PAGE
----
Transcript of UNMIT Press Conference 11 January 2007
Transcript of UNMIT Press Conference
Date: 11th January 2007
Venue: UNMIT Conference Room B
Speaker: SRSG Atul Khare
Topic: Update on activities over the past week
UNMIT Spokesperson Allison Cooper:
Good morning everybody. Thank you for coming to our weekly press briefing. This morning we will be hearing from SRSG Khare who will give us an update on activities of interest to the United Nations over the past week.
SRSG Atul Khare:
Thank you to all of you for coming here today.
This week we have seen the beginning of the trial of the former Minister of Interior Mr. Rogerio Lobato, and co-accused. First and foremost, I would like to stress that I do not have any opinion on Mr. Lobato's guilt or innocence. He has four charges against him and it will now be up to the judicial system – the Courts - of Timor-Leste to preside over the trial and to decide upon the outcome. So, what I will comment upon is what is the mandate of UNMIT which has been given to us by the Security Council Resolution 1704 namely the situation for the security in so far as the trial is concerned.
UNPol, through the Police Commissioner Mr. Rodolfo Tor and my Deputy Special Representative for Security Sector Reform and the Rule of Law Mr. Eric Tan Huck Gim was requested to provide security for this trial around the courtroom and of course to provide protection for the witnesses, as well as the accused. We have of course provided the security support and also the protection for the witnesses and the accused.
I am particularly delighted that the Timorese people have maintained calm and there has been no violence. I would like to take this occasion to underline that while of course every citizen has a right to an opinion, and to publicly voice that opinion, no citizen - here or in any other country - has the right to violence.
The peaceful manner in which the trial is proceeding is a very encouraging sign, if we compare today's situation regarding security in this country with the events of April/May 2006. If we continue together on this path, I am convinced that the long term goals of peace, security, political maturity and indeed the creation of a country which is democratic and devoted to accountable and responsive governance working for the uplift of its people would be realised in Timor-Leste. The United Nations will of course monitor the trial, and observe the trial, as it does with all relevant court proceedings, from a human rights point of view.
On a different issue, this Monday, the 8th of January, along with my Police Commissioner Mr. Rodolfo Tor and Chief Military Liaison Officer Colonel Graeme Williams, I accompanied the Prime Minister His Excellency Dr. Jose Ramos Horta to the Western Border to visit four Junction Points – Junction Point F in Suai, Junction Point Charlie, Junction Point Memo and of course the Junction Point Alpha in Motain.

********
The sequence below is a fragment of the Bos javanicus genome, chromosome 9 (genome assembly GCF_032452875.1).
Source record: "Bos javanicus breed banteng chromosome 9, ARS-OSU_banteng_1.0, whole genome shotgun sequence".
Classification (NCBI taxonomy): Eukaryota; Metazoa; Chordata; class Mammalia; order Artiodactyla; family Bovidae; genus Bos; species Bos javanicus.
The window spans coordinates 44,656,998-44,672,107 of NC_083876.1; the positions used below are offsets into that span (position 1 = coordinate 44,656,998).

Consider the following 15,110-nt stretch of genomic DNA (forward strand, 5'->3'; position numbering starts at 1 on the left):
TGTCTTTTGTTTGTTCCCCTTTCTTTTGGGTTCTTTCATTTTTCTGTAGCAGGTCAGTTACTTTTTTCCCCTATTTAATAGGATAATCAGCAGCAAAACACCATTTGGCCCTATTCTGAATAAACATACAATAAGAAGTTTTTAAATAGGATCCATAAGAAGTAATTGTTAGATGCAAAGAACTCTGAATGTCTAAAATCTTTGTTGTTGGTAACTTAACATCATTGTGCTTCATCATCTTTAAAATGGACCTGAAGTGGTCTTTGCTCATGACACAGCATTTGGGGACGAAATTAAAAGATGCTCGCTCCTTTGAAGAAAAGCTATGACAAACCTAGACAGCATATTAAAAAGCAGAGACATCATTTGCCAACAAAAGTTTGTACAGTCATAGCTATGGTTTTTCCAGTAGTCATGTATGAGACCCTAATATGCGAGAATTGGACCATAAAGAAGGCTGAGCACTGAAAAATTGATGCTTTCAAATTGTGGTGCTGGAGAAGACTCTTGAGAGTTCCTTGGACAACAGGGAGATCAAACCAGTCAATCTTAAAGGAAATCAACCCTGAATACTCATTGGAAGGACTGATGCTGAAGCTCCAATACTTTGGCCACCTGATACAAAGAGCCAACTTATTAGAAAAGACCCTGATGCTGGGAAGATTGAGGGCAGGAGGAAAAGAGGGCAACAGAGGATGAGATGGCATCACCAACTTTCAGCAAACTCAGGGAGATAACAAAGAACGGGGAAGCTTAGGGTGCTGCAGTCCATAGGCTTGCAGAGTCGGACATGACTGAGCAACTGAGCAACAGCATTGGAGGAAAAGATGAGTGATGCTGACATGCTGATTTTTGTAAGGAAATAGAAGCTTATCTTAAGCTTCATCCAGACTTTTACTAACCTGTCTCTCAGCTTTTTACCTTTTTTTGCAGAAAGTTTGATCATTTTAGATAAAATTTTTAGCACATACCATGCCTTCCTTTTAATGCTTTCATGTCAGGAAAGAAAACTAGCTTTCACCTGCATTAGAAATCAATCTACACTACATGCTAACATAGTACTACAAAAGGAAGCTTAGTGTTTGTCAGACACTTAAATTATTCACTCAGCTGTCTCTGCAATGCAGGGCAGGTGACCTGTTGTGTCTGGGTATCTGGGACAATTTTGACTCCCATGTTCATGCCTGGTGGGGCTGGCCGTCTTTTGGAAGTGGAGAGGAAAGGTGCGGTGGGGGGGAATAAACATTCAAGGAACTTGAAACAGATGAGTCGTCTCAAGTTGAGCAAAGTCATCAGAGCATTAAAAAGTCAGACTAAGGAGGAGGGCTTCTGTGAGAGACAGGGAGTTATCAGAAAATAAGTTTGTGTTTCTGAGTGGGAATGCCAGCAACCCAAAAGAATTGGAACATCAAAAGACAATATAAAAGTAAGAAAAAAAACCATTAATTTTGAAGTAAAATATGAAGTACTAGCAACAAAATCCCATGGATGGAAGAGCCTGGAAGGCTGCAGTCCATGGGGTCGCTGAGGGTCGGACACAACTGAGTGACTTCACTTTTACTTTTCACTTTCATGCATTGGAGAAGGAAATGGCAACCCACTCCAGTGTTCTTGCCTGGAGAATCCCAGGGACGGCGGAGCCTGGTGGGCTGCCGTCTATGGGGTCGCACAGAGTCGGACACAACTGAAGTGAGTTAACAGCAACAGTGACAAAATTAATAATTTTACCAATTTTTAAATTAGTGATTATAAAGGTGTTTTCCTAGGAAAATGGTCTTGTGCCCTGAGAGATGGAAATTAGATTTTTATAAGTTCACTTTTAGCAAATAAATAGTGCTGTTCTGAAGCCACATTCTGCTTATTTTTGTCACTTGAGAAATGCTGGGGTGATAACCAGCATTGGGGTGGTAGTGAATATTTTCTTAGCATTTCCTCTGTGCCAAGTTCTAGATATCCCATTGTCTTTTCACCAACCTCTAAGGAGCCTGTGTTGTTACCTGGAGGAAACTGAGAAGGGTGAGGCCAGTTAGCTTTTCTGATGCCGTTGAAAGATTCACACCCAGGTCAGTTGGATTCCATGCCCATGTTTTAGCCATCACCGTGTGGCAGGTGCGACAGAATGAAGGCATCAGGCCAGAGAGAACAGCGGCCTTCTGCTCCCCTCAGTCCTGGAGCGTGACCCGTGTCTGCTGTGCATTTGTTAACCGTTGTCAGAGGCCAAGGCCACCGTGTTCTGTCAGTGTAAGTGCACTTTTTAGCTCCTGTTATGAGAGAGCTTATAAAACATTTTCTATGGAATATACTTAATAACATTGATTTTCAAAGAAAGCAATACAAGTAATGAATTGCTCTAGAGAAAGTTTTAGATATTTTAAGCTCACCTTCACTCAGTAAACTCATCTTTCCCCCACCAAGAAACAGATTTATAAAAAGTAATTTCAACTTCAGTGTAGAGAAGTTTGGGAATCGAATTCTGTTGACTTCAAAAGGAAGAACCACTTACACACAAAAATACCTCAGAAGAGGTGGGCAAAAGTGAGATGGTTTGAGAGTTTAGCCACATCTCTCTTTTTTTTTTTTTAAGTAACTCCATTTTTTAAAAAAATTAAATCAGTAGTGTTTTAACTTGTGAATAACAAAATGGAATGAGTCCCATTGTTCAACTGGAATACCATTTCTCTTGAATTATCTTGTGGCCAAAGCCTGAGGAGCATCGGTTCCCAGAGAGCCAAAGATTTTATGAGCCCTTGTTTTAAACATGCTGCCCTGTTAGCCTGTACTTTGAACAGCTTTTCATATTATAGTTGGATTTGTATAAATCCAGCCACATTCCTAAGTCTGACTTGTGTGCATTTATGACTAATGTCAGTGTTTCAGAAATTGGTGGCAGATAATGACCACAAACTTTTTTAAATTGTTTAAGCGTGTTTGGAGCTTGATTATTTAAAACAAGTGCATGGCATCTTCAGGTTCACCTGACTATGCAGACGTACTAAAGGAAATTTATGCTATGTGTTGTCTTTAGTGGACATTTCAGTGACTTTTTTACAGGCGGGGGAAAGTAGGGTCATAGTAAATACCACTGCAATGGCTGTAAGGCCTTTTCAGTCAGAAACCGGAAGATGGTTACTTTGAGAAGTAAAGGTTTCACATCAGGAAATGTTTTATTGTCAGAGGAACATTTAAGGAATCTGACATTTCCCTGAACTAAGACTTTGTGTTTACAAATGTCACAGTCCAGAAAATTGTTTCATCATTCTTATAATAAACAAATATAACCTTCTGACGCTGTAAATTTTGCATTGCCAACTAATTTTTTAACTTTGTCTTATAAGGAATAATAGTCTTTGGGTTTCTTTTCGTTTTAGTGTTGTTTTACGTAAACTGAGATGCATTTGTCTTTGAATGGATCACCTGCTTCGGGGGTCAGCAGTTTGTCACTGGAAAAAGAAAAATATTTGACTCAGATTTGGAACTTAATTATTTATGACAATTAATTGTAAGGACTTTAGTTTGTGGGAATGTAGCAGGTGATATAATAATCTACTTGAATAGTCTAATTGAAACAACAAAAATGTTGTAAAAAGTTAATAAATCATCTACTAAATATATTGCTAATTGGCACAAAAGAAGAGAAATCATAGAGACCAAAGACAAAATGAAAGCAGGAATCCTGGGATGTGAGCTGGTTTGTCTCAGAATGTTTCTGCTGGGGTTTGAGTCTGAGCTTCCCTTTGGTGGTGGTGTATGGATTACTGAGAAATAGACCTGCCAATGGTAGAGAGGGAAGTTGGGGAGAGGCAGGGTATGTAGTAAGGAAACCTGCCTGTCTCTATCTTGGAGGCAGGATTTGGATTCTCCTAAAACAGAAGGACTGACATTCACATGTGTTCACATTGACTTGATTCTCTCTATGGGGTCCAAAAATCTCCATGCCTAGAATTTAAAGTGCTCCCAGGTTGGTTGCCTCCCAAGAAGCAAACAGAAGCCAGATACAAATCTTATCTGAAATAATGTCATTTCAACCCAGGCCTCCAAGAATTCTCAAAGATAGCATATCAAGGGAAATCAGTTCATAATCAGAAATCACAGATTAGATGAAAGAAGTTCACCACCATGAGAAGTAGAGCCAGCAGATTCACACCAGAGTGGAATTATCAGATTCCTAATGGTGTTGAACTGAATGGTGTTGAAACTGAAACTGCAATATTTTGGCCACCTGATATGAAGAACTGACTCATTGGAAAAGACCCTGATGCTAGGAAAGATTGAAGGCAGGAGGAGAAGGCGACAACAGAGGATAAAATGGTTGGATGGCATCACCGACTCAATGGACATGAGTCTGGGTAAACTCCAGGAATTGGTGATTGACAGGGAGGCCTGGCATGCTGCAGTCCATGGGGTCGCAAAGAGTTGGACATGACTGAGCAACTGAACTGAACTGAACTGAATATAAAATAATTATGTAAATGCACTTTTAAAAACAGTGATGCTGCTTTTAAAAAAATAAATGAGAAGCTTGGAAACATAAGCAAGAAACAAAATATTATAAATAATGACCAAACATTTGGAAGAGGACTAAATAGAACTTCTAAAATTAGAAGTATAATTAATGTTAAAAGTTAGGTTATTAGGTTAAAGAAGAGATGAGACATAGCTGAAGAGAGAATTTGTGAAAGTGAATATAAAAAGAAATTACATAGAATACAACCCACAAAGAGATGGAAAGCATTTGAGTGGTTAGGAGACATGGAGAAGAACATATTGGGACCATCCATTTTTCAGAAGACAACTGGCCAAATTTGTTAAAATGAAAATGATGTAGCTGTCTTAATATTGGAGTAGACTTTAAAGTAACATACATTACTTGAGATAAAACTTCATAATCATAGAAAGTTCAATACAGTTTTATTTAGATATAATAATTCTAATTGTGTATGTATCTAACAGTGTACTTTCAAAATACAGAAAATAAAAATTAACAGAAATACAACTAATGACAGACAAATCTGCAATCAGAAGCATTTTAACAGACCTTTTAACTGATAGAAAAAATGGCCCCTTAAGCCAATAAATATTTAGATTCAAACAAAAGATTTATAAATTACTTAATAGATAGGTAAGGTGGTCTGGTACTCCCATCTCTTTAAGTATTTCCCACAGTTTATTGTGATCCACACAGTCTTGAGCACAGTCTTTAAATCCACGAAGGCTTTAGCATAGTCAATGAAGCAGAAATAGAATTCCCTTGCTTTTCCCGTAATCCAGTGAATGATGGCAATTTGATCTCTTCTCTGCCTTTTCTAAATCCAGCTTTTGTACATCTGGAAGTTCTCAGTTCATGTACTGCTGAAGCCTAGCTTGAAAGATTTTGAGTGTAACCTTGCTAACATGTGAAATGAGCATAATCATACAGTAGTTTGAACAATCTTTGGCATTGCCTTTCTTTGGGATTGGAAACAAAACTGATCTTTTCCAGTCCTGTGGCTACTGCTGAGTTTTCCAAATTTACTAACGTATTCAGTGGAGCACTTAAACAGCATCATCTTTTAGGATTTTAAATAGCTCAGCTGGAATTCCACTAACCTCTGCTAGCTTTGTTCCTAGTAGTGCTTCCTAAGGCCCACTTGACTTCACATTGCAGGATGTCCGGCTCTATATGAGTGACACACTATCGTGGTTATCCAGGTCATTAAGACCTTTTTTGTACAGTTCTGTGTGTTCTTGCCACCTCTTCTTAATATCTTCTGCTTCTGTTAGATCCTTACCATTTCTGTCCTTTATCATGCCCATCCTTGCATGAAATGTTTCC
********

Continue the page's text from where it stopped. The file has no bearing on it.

We were also accompanied by the Deputy Prime Minister Engr. Estanislau Da Silva, Minister for Interior Mr. Alcino Barris and the F-FDTL Commander General Taur Matan Ruak. The Prime Minister and his accompanying ministers stated that more efforts would be undertaken by the government to improve the support in the Border Junction Points in terms of logistics and technical requirements for the agencies including the BPU, which are present at the Border Junction Points. Further training will be provided to the Border Patrol Unit by UNPol, as indeed is being provided by UNPol to other members of the PNTL.
Finally the last point that I wanted to talk to you relates to the exhumation and autopsy of a body in Viqueque. You will remember that nearly three weeks ago, just after my arrival, I had spoken to you about an alleged death by firearm that lead to a young man dying in a gang fight in Dili on 17th of December. I had requested the family, through you – through the media – to cooperate with the autopsy, and I would like to take this opportunity, through you, to first and foremost thank the family for their cooperation. I would also like to, once more publicly record my gratitude to His Excellency Dr. Jose Ramos-Horta Prime Minister of Timor-Leste and to the Minister for State Administration Dr. Ana Pessoa and of course other officials of Timor-Leste for their advice and support that we received from them in conduct of this autopsy.
The body was exhumed last Thursday, about one week ago. The exhumation and the autopsy was carried out, as you are aware, following an order issued by the Office of the Prosecutor on 20th of December. It took some time to implement that order because we wanted to do it in a manner which was sensitive and which respected the cultural sensitivities and the demands of the family. After the exhumation of the body last Thursday, the autopsy was completed on Friday and Saturday, and the body has now been reburied with respect in Viqueque again.
As I have said earlier, the autopsy report is the property of the Prosecutor General of Timor-Leste and I believe he will be taking further actions in this matter. I have requested the Prosecutor General to make the findings of the autopsy public as soon as possible. However, yesterday the Prosecutor General told me, in a meeting that I had with him, that there is nothing to indicate that the cause of death of Mr. Sebastiao Pinto was related to a firearms or a bullet injury. I repeat what the Prosecutor General told me yesterday: there is nothing to indicate that the cause of death of Sebastiao Pinto is related to a firearms or bullet injury.
Thank you and I will be very happy to take any questions.
Question and Answer session: